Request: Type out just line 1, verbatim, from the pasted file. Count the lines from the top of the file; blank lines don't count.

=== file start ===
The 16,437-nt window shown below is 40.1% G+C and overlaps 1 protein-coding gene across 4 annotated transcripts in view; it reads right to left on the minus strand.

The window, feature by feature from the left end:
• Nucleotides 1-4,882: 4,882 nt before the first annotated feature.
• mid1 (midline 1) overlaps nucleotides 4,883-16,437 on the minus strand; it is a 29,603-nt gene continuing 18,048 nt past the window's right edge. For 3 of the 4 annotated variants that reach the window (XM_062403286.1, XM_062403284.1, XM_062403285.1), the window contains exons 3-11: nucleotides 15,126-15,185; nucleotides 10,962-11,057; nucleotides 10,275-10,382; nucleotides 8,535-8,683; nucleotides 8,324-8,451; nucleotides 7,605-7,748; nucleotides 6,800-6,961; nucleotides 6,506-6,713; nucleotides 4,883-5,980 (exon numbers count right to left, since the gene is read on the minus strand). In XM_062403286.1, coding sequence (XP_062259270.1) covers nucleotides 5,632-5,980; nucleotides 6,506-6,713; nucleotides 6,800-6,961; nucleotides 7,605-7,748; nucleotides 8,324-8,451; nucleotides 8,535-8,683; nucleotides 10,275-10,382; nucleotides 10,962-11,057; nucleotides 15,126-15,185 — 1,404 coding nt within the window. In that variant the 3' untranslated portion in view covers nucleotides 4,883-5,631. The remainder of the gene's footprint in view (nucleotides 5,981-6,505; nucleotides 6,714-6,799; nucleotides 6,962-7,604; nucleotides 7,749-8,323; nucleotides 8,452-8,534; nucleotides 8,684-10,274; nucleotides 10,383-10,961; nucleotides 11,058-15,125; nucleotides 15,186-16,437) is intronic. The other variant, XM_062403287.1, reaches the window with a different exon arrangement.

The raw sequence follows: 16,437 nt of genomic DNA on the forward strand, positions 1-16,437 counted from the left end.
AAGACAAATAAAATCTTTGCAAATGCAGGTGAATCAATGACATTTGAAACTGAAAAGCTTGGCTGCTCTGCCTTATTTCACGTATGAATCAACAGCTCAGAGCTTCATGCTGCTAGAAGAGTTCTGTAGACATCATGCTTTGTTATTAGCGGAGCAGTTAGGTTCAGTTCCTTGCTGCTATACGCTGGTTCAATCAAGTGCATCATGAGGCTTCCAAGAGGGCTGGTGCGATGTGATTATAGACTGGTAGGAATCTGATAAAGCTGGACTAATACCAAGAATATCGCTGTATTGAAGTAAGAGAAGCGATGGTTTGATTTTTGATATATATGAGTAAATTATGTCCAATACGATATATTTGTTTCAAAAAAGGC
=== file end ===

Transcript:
The 16,437-nt window shown below is 40.1% G+C and overlaps 1 protein-coding gene across 4 annotated transcripts in view; it reads right to left on the minus strand.